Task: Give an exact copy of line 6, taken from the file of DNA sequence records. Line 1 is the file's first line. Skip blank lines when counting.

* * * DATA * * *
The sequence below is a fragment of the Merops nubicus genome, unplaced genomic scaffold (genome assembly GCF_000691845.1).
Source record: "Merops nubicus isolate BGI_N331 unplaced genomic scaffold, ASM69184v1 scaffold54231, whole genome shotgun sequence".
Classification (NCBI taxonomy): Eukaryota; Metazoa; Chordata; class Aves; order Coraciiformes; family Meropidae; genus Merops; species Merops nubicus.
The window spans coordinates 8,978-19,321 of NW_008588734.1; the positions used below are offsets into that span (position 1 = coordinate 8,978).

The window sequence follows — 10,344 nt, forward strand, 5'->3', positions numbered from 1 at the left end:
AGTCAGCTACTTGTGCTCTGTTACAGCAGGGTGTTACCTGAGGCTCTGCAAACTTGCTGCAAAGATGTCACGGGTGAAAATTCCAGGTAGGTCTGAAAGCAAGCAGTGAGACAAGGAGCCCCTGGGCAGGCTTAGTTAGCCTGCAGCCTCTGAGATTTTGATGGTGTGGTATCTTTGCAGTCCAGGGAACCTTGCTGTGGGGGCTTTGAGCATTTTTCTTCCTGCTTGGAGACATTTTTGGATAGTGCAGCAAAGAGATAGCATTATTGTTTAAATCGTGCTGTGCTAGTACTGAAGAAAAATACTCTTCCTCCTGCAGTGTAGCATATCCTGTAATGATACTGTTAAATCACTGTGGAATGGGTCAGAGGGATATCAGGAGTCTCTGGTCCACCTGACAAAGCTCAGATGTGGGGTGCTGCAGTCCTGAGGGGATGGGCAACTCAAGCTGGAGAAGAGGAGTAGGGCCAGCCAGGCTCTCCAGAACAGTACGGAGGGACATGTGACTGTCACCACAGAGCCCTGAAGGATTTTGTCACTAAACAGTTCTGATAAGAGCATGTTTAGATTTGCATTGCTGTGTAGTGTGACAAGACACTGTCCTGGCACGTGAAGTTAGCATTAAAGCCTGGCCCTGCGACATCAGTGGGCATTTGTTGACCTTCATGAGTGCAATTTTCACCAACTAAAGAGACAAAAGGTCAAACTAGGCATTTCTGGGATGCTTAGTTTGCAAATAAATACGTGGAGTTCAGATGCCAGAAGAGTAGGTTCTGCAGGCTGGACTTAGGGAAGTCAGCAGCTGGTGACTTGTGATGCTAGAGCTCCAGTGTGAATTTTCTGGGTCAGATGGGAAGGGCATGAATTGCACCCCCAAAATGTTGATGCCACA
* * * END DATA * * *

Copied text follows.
AGTCAGCTACTTGTGCTCTGTTACAGCAGGGTGTTACCTGAGGCTCTGCAAACTTGCTGCAAAGATGTCACGGGTGAAAATTCCAGGTAGGTCTGAAAGCAAGCAGTGAGACAAGGAGCCCCTGGGCAGGCTTAGTTAGCCTGCAGCCTCTGAGATTTTGATGGTGTGGTATCTTTGCAGTCCAGGGAACCTTGCTGTGGGGGCTTTGAGCATTTTTCTTCCTGCTTGGAGACATTTTTGGATAGTGCAGCAAAGAGATAGCATTATTGTTTAAATCGTGCTGTGCTAGTACTGAAGAAAAATACTCTTCCTCCTGCAGTGTAGCATATCCTGTAATGATACTGTTAAATCACTGTGGAATGGGTCAGAGGGATATCAGGAGTCTCTGGTCCACCTGACAAAGCTCAGATGTGGGGTGCTGCAGTCCTGAGGGGATGGGCAACTCAAGCTGGAGAAGAGGAGTAGGGCCAGCCAGGCTCTCCAGAACAGTACGGAGGGACATGTGACTGTCACCACAGAGCCCTGAAGGATTTTGTCACTAAACAGTTCTGATAAGAGCATGTTTAGATTTGCATTGCTGTGTAGTGTGACAAGACACTGTCCTGGCACGTGAAGTTAGCATTAAAGCCTGGCCCTGCGACATCAGTGGGCATTTGTTGACCTTCATGAGTGCAATTTTCACCAACTAAAGAGACAAAAGGTCAAACTAGGCATTTCTGGGATGCTTAGTTTGCAAATAAATACGTGGAGTTCAGATGCCAGAAGAGTAGGTTCTGCAGGCTGGACTTAGGGAAGTCAGCAGCTGGTGACTTGTGATGCTAGAGCTCCAGTGTGAATTTTCTGGGTCAGATGGGAAGGGCATGAATTGCACCCCCAAAATGTTGATGCCACA